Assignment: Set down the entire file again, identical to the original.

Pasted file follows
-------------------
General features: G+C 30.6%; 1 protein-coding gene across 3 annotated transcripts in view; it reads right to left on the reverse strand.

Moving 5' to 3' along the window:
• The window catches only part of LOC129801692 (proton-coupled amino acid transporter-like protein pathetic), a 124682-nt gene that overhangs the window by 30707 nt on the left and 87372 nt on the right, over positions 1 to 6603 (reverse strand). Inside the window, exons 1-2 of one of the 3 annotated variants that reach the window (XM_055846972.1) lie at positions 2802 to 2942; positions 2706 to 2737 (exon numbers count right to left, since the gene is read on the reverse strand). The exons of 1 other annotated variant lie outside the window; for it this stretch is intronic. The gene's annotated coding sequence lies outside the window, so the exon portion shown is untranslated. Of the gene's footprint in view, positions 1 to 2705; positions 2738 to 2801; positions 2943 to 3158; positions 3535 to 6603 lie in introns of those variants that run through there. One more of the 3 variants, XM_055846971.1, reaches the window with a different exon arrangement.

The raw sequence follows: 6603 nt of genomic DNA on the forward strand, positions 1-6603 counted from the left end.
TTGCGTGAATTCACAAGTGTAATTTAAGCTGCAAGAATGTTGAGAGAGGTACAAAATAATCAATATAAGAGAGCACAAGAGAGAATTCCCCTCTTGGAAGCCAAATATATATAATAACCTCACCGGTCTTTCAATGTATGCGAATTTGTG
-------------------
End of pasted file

General features: G+C 30.6%; 1 protein-coding gene across 3 annotated transcripts in view; it reads right to left on the reverse strand.

Moving 5' to 3' along the window:
• The window catches only part of LOC129801692 (proton-coupled amino acid transporter-like protein pathetic), a 124682-nt gene that overhangs the window by 30707 nt on the left and 87372 nt on the right, over positions 1 to 6603 (reverse strand). Inside the window, exons 1-2 of one of the 3 annotated variants that reach the window (XM_055846972.1) lie at positions 2802 to 2942; positions 2706 to 2737 (exon numbers count right to left, since the gene is read on the reverse strand). The exons of 1 other annotated variant lie outside the window; for it this stretch is intronic. The gene's annotated coding sequence lies outside the window, so the exon portion shown is untranslated. Of the gene's footprint in view, positions 1 to 2705; positions 2738 to 2801; positions 2943 to 3158; positions 3535 to 6603 lie in introns of those variants that run through there. One more of the 3 variants, XM_055846971.1, reaches the window with a different exon arrangement.

The raw sequence follows: 6603 nt of genomic DNA on the forward strand, positions 1-6603 counted from the left end.
TTGCGTGAATTCACAAGTGTAATTTAAGCTGCAAGAATGTTGAGAGAGGTACAAAATAATCAATATAAGAGAGCACAAGAGAGAATTCCCCTCTTGGAAGCCAAATATATATAATAACCTCACCGGTCTTTCAATGTATGCGAATTTGTG